Having failed to impress in new markets and being circled by the competition on its home turf, Intel now also has forfeited technological leadership definitively. Is the king of the semiconductor hill about to lose its crown?
As great an achievement as it was, the release of the Intel 4004 was merely a very small step towards the company’s rise to global dominance in the semiconductor industry. As Tim Jackson notes in “Inside Intel” (1997), the commercial introduction of the world’s first microprocessor “did not yet make the company stand out far from other startups trying to make money from the uncertain new technology of integrated electronics.”
More than anything, what drove Intel’s success was a ruthless commitment to flawless execution, Jackson argues. “It became a company whose slogan was to deliver – to make sure its good ideas were turned into practical products that customers could use, that arrived on schedule and at prices that fell consistently year by year. This transformation was no mean feat. It forced Intel to become rigorously organized and focused, and to find a balance that allowed it to keep firm control over its operations without jeopardizing the creativity of the scientists who were its greatest asset.”
The path to success was by no means smooth, but by the early 90s, Intel had become the world’s leader in semiconductor sales and it didn’t give up the top spot for nearly a quarter of a century. Only during a particularly strong boom in memory, in 2017 and 2018, did Intel have to settle for second place, behind Samsung.
Yet all that glitters isn’t gold. Over the years, Intel’s efforts to diversify have amounted to miserable failures. Starting in the late 90s, for example, Intel ended up spending over 10 billion dollars to force entry in the digital signal processing and optical communication markets but ended up with little to show for it.
Such stumbles, however, were kept covered under a blanket of excellent financial performance in the microprocessor market. Even though for the moment that blanket seems as comfortable as ever, judging from recent quarterly results, industry observers nonetheless believe the once unshakable behemoth now is in danger of taking a nasty fall that may be difficult to recover from.
A field day
Intel currently faces existential threats on two fronts. First, leveraging its manufacturing prowess, combined with smart Intel Inside marketing, no one could keep up with the company in the PC market for a long time. But new high-volume semiconductor markets emerged, many of them not necessarily CPU centric, and Intel has yet to impress in any of these. As EE Times’ Bolaji Ojo observed, the king of the PC “has been outmatched by lesser beings.” Even worse, the competition is already circling Intel’s home turf. Apple has ditched X86 and Arm and GPU chips are lining up to move into PCs and data centers.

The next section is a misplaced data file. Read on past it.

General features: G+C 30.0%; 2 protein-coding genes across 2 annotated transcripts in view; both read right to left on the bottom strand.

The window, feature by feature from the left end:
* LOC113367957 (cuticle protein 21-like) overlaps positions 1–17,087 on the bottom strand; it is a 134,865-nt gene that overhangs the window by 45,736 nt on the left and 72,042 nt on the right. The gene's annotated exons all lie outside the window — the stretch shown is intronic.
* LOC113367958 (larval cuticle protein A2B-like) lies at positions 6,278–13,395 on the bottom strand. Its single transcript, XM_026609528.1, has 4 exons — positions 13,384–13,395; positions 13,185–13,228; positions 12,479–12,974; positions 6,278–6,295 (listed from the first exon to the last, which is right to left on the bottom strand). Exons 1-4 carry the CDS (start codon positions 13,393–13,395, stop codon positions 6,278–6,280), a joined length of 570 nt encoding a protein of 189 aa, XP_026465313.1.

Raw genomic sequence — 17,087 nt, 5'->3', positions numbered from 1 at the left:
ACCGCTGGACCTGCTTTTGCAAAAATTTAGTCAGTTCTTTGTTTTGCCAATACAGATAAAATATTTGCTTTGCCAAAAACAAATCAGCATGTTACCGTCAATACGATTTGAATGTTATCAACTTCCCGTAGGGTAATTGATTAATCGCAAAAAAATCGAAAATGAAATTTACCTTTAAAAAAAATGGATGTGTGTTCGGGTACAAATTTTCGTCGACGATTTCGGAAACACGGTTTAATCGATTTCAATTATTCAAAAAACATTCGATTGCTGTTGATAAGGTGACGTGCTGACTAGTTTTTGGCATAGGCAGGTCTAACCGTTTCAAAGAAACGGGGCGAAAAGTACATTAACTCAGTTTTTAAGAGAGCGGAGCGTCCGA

Infinitely more painful, however, is Intel’s loss of technological leadership. Its 10nm chips arrived a stunning five years late: originally scheduled for volume production in 2015, only this year have they started to ship in meaningful numbers. By its own admission, the company’s technological goals for 10nm chips had been set too ambitious. Aggressive scaling goals combined with the implementation of several new technologies, such as cobalt interconnects and self-aligned quad-patterning lithography, proved extremely problematic to realize.
Intel’s promises of catching up went down the drain when the company recently divulged that development of its 7nm process is delayed, too. With manufacturing yields of its 7nm process one year behind schedule, TSMC will soon be in the lead by as much as a full process node.
AMD, Intel’s only X86 rival and customer at the Taiwanese foundry, will have a field day. Already the fabless is making competitive products: it recently reached an all-time high market share of nearly 20 percent in PCs and notebooks, according to a market analysis from Mercury Research.
Intel is now all but waving the white flag. CEO Bob Swan recently spent almost an hour discussing an idea that not long ago would get him burned at the stake: outsourcing production for core products. “To the extent that we need to use somebody else’s process technology, we’ll be prepared to do that,” Swan told analysts on a conference call. “That gives us much more optionality and flexibility. So in the event there is a process slip, we can try something rather than make it all ourselves.”
The flexibility is “not a sign of weakness,” Swan insisted, stressing that Intel would keep investing in its own manufacturing capabilities. But many industry observers believe that he de facto announced the end of the IDM era. Not immediately, but in five to ten years. This is the harsh reality of going fablite, after all. What’s the point of sinking large sums of money in your own fabs, if you need a foundry to manufacture your most advanced chips? That would only make sense if there was any chance of regaining technological leadership.